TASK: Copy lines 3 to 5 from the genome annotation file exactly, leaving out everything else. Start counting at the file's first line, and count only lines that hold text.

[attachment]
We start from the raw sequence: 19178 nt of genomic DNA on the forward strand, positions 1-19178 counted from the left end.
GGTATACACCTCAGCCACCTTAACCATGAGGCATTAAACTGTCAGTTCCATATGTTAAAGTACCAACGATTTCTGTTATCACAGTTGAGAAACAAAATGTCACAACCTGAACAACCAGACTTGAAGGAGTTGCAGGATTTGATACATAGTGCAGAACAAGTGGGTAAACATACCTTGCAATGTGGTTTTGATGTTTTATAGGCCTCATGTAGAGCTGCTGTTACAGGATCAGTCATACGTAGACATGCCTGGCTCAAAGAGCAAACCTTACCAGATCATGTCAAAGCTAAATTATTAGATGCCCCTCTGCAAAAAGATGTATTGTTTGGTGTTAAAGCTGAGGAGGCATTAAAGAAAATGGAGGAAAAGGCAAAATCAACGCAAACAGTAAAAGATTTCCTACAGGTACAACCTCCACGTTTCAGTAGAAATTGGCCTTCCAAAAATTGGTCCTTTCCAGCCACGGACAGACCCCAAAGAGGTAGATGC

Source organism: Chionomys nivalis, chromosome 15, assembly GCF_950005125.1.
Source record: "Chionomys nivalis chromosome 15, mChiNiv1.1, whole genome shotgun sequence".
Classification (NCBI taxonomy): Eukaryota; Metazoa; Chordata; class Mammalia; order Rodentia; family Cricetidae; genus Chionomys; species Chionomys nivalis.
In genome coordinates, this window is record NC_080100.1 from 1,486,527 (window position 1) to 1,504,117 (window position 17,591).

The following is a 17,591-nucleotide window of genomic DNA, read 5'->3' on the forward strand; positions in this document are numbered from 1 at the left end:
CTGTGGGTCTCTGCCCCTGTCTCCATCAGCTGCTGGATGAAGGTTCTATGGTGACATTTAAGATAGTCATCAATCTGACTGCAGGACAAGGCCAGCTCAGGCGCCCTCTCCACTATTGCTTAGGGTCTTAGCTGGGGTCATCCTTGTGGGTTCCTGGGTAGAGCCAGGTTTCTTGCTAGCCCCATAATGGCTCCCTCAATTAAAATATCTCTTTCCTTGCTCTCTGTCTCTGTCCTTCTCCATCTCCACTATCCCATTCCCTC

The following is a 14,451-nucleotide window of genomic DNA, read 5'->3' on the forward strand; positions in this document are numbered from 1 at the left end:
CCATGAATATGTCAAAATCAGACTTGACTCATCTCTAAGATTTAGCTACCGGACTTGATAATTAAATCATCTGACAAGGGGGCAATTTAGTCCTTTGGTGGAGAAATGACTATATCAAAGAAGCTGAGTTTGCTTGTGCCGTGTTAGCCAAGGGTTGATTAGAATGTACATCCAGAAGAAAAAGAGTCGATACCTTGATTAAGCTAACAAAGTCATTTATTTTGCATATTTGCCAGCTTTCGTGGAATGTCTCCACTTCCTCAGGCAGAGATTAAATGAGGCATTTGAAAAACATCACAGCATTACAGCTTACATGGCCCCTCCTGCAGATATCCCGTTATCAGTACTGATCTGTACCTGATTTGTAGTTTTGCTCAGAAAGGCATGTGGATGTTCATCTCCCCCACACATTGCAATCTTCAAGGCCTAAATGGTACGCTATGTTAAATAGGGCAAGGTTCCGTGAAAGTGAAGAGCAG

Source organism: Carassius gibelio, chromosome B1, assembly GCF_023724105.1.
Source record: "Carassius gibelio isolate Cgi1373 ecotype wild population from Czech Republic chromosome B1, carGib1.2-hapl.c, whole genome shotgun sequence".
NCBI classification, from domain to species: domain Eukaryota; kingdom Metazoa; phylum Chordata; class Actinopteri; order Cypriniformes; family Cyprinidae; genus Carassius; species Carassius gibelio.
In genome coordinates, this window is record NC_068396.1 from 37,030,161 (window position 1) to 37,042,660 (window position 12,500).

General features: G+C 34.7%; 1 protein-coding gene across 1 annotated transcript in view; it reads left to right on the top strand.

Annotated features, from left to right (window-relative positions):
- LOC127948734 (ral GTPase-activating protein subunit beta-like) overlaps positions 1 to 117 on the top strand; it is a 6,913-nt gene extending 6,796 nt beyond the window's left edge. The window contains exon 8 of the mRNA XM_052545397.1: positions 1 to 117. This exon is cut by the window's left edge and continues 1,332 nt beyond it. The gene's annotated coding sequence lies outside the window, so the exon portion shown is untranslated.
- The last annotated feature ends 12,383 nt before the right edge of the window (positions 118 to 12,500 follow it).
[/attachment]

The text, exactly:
Source organism: Chionomys nivalis, chromosome 15, assembly GCF_950005125.1.
Source record: "Chionomys nivalis chromosome 15, mChiNiv1.1, whole genome shotgun sequence".
Classification (NCBI taxonomy): Eukaryota; Metazoa; Chordata; class Mammalia; order Rodentia; family Cricetidae; genus Chionomys; species Chionomys nivalis.